'The performance was, as usual, admirable.  Miss Hope Hastings sings with much brilliance as Phyllis, and acts with charm and distinction.  Iolanthe is one of Miss Lulu Evans’ best roles, and she sings the music with all requisite feeling, although last night her voice did not seem to be under perfect control.  The lovely ballad, “He loves,” was sweetly sung, and only missed an encore.  Miss Norma Russell made an excellent appearance as the Queen of the Fairies. Her voice is firm and reliable, she spoke her lines with point, if a little slowly, and she gave the fine song, “Oh foolish fay,” with excellent effect.  Misses Mabel Graham, Mabel Burnege, and Hyacinthe Barton, Celia, Leila, and Fleta respectively, all looked, sang, and acted delightfully, notably in the catching “Don’t Go” number.  The ladies of the chorus again sang with sweetness and purity of tone, and tripped their way through many mazy measures with dainty grace.

'Mr Billington as Private Willis is the popular member of the cast.  His appearance is hailed with warm applause, his great song, “When all night long,” receives one of the heartiest of encores, and his attempts at flying, in the finale, are ludicrously funny.  Mr Charles R Walenn as the Lord Chancellor was perhaps a little robust, both in method and voice, for the part, but he sang the wonderfully clever “Dream” song with much nimbleness and neatness, and took excellent part in the dancing trio with the Earls of Mountararat and Tolloller, who were represented by Mr Leicester Tunks and Mr Strafford Moss respectively.  Mr Tunks was in capital voice, and sang the patriotic “When Britain really ruled the waves” with fine breadth and freedom.  Mr Moss gave “Blue Blood” with appropriate fervour, and Mr Kavanagh was, as usual, an excellent Strephon.  Much of the attractive concerted music was splendidly sung, the quartette, “In friendship’s name,” being given with specially fine finish and effect.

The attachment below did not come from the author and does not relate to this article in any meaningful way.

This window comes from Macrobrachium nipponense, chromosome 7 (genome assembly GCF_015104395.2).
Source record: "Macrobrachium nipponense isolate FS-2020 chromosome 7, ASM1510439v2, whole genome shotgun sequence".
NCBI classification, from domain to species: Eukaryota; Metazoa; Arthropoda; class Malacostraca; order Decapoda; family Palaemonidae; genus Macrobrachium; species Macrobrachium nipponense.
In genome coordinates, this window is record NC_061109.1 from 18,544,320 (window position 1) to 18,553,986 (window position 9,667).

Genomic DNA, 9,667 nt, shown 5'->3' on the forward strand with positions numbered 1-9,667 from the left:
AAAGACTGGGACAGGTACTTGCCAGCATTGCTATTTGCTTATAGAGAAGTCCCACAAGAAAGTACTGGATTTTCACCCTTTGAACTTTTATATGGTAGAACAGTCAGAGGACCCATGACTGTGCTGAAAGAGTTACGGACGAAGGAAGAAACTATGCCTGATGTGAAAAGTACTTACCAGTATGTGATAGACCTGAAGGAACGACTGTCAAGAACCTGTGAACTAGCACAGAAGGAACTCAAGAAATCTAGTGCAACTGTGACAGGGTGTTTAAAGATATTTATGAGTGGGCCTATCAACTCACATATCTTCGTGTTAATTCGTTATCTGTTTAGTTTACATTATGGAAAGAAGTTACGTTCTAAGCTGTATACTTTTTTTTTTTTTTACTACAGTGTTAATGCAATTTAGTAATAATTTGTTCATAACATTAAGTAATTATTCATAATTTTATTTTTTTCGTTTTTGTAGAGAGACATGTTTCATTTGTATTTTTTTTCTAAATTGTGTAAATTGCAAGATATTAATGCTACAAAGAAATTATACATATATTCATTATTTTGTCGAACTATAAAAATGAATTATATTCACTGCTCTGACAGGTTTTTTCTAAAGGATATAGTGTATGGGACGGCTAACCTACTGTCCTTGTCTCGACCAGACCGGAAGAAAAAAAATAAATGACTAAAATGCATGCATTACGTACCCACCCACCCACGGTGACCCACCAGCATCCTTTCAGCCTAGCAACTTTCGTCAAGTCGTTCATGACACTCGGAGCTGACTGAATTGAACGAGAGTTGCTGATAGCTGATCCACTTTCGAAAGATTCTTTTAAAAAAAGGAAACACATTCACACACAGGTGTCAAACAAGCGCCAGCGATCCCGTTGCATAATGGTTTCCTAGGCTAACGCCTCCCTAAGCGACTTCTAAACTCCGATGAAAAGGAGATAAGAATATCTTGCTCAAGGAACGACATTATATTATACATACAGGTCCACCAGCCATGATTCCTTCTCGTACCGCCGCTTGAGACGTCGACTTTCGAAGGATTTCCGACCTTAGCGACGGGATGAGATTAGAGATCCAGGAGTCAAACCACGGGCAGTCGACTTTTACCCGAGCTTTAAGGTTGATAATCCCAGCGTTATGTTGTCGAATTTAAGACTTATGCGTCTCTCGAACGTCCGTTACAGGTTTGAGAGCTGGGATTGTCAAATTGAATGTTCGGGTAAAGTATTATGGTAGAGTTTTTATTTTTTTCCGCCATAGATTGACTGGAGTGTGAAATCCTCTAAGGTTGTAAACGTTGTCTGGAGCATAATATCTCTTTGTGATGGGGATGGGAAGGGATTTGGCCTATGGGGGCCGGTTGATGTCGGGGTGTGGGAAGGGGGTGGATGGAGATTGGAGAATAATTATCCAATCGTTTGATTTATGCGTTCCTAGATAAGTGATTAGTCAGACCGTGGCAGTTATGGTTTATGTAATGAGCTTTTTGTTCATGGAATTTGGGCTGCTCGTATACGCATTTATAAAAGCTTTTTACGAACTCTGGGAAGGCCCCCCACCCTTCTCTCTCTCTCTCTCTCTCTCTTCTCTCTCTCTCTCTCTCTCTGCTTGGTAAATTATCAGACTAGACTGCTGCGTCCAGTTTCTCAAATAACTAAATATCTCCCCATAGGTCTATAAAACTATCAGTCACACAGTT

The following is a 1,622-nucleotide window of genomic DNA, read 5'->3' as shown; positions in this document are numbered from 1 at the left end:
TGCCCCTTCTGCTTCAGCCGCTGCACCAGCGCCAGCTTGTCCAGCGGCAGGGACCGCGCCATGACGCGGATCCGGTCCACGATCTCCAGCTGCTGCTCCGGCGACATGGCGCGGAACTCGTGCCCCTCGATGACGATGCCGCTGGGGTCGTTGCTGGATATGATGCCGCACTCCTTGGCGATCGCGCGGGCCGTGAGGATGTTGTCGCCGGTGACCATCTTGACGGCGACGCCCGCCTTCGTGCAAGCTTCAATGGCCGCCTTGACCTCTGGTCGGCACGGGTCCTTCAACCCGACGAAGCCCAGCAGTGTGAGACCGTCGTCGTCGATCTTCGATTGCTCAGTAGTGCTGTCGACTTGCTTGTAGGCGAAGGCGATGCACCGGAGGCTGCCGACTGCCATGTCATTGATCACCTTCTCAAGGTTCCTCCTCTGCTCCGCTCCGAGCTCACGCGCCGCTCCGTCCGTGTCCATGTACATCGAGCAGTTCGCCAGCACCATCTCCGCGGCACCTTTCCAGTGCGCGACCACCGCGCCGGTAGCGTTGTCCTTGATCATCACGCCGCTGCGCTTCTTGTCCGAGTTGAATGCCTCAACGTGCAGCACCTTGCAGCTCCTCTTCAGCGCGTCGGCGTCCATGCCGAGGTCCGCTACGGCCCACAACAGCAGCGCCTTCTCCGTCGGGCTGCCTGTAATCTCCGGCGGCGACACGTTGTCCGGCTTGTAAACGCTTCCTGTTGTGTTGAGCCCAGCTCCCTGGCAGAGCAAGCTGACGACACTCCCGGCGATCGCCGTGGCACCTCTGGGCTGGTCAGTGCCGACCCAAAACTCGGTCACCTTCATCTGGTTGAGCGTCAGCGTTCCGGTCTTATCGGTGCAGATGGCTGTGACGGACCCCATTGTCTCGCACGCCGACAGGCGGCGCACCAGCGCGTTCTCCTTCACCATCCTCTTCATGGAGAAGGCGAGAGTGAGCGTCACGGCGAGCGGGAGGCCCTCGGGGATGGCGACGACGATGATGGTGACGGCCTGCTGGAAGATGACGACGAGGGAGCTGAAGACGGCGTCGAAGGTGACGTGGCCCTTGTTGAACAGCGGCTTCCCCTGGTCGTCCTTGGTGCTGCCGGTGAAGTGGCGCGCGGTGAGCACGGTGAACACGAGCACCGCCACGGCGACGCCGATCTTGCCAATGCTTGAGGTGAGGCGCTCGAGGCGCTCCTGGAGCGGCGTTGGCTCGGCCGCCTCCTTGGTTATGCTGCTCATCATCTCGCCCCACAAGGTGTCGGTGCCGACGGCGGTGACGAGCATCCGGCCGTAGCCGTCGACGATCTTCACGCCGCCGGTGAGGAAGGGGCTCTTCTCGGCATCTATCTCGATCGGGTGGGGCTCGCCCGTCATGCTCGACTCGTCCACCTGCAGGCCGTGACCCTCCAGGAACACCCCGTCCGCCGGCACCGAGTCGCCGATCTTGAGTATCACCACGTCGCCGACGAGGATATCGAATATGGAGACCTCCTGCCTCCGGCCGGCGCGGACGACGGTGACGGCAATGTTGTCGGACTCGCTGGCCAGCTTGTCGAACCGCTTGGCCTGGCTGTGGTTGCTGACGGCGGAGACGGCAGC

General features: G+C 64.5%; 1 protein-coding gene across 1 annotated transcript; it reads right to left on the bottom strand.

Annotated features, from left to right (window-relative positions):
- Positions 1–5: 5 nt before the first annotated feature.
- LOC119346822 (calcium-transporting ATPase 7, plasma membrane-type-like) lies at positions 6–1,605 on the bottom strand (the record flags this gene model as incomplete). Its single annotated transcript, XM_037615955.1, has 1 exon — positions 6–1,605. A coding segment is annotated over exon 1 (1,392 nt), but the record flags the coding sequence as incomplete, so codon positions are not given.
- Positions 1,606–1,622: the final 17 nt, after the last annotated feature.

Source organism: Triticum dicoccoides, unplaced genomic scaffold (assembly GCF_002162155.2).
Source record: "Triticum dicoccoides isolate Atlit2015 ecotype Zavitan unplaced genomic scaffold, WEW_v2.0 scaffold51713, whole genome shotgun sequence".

'To-night The Gondoliers will be produced, and to-morroe that greatest of all the series, The Yeomen of the Guard, is to be performed.  We hope that the house will improve as the engagement proceeds.'

Performance Cast

Celia a Fairy

Mabel Graham (Dec 18)

Leila a Fairy

Mabel Burnege (Dec 18)

Fleta a Fairy

Hyacinthe Barton (Dec 18)

Queen of the Fairies

Norma Russell (Dec 18)

Iolanthe a Fairy, Strephon's Mother

Lulu Evans (Dec 18)

Strephon an Arcadian Shepherd

Albert Kavanagh (Dec 18)

Phyllis an Arcadian Shepherdess and Ward in Chancery

Hope Hastings (Dec 18)

Earl of Mountararat

Leicester Tunks (Dec 18)

Earl Tolloller

Strafford Moss (Dec 18)

Lord Chancellor

Charles R Walenn (Dec 18)

Private Willis B Company, 1st Grenadier Guards

Fred Billington (Dec 18)

Performance DatesIolanthe 1906

Map List

Her Majesty's Theatre, Dundee | Dundee

17 Dec, 19.30

© Copyright Opera Scotland 2024

Site by SiteBuddha